The mount feels very stable and adjusting the altitude and azimuth controls of the base are precise. I find that I can polar align the Star Adventurer quickly and accurately without the need for an electronic polar scope like the PoleMaster or iPolar.

My favorite thing about the Sky-Watcher Star Adventurer is the declination bracket and controls. The DEC bracket makes it very easy to attach your camera or telescope to the mount. By releasing the clutch and turning the declination adjustment knob, you can point your camera or lens in any direction in the sky. When you have framed up your target, you can lock the RA clutch and begin tracking the object for an extended period of time. 

declination bracket

I really like the smooth, secure declination bracket on the fine-tuning mount assembly.

The included Sky-Watcher Star Adventurer Dec Bracket lets you attach a camera or small telescope, which can then be pointed to different Declination angles as you wish. The Dec bracket includes a motion control knob and a Dec axis locking knob. With the Dec Bracket installed, the Star Adventurer becomes a functional equatorial mount including Dec angle adjustments operating with manual control.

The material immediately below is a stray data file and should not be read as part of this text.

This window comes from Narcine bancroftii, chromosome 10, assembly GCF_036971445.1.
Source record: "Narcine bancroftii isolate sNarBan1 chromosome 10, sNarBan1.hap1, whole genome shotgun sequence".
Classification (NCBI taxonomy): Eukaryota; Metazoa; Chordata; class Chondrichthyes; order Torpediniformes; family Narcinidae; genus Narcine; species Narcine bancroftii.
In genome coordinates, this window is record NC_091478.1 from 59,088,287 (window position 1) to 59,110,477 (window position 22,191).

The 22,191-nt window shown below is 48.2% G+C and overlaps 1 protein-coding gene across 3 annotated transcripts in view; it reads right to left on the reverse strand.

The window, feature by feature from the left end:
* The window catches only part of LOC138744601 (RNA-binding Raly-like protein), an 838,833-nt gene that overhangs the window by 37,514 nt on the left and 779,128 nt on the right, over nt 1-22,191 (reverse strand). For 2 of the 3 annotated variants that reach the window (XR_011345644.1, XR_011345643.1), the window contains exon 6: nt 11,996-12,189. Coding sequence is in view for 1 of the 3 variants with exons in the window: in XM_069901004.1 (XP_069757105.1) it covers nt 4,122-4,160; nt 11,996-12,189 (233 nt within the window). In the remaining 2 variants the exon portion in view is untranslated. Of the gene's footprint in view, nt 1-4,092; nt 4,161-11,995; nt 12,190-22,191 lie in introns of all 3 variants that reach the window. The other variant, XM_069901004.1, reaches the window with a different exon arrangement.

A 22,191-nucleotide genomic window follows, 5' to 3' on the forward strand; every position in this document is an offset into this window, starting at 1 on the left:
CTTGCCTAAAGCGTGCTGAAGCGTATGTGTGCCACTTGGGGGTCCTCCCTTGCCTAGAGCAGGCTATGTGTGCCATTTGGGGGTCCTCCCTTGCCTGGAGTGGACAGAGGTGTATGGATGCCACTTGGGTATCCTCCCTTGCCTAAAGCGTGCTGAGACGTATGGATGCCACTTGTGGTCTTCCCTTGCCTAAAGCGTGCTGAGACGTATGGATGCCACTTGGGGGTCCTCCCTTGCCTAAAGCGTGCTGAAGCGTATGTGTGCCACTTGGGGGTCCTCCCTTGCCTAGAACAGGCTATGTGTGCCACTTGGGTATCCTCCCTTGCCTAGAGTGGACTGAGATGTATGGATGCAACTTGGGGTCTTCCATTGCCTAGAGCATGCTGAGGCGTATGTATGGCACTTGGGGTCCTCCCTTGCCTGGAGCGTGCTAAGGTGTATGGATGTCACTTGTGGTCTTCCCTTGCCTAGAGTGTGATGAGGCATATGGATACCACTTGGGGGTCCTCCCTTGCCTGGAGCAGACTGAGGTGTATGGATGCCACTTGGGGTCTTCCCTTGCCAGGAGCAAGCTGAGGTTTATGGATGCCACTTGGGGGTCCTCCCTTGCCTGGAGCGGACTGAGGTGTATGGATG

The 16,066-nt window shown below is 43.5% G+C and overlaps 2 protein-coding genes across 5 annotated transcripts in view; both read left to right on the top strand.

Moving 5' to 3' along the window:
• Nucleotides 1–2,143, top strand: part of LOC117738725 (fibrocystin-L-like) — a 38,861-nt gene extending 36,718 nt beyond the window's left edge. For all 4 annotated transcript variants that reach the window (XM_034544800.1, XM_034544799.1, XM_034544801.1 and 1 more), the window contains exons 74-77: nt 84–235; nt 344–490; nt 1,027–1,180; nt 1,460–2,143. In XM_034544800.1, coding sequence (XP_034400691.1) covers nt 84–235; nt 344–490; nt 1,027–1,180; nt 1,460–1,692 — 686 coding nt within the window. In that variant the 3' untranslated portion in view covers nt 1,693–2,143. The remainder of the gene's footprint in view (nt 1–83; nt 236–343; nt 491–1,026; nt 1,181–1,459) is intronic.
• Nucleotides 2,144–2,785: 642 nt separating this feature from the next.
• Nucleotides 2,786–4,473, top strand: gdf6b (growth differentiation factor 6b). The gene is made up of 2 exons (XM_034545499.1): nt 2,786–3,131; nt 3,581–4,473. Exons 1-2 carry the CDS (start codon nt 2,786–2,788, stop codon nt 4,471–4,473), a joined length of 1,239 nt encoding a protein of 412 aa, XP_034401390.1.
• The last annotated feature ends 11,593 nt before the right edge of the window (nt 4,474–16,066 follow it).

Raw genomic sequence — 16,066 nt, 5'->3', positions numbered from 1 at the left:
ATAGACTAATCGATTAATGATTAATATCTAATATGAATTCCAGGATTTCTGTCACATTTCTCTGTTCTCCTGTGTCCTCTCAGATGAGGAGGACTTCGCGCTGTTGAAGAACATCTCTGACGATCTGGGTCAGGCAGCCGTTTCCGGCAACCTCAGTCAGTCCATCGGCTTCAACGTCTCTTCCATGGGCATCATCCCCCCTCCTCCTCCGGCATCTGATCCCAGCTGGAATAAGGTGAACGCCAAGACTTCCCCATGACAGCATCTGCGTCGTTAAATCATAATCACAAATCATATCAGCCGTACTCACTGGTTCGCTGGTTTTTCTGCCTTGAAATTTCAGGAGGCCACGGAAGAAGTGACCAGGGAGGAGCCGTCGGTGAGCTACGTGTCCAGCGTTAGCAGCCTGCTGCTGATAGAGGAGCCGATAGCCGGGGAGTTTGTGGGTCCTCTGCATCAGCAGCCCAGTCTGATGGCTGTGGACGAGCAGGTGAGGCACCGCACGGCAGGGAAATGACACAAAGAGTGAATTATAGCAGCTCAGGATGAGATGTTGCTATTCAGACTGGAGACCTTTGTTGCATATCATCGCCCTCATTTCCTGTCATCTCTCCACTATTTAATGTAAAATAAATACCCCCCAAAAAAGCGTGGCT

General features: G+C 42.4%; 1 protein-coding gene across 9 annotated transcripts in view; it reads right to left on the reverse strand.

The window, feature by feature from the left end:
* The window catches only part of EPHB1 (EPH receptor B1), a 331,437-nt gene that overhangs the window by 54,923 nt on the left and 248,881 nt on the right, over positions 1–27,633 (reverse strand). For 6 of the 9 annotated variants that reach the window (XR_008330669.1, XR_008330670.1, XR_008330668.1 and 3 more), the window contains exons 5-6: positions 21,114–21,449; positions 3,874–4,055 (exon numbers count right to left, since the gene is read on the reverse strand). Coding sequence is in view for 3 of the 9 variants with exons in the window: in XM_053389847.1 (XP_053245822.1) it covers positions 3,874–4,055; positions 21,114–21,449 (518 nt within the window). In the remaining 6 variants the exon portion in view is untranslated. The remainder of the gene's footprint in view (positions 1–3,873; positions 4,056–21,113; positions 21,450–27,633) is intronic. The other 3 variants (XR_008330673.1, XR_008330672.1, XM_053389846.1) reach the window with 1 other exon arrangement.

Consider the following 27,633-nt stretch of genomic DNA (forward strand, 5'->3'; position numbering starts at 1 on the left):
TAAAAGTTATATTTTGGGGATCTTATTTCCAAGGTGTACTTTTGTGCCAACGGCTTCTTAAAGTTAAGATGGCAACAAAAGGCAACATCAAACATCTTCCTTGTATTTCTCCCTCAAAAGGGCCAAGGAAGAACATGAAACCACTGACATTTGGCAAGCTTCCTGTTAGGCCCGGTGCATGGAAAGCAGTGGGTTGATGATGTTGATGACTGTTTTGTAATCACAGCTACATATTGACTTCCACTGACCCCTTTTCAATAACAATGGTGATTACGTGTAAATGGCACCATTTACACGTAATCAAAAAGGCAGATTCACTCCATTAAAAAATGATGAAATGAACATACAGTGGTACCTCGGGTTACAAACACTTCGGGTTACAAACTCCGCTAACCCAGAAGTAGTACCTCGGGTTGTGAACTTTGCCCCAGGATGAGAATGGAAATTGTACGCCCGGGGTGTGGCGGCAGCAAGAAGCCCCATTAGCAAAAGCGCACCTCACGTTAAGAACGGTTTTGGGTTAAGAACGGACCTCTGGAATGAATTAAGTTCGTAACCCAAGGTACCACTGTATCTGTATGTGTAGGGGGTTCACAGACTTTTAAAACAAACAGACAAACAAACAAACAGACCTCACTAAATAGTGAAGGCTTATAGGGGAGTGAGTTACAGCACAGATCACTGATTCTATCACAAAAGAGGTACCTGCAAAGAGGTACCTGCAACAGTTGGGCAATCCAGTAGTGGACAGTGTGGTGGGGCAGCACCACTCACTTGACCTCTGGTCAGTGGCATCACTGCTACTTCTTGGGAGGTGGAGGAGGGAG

The fine-tuning mounting assembly with the ¼” screw is absolutely fantastic. I love the locking mechanism underneath, the precision declination angle control, and the overall secure and balanced nature of the design. If you plan on using the Star Adventurer with a small telescope, this will likely be your favorite aspect of the mount too.

The decision to power the mount using AA batteries rather than a rechargeable lithium-ion style battery is a little surprising to me. However, I honestly don’t think this is a negative aspect of the design, because it’s actually quite a practical and handy feature. You can buy AA batteries almost anywhere, which means there is no excuse to be without power in the field.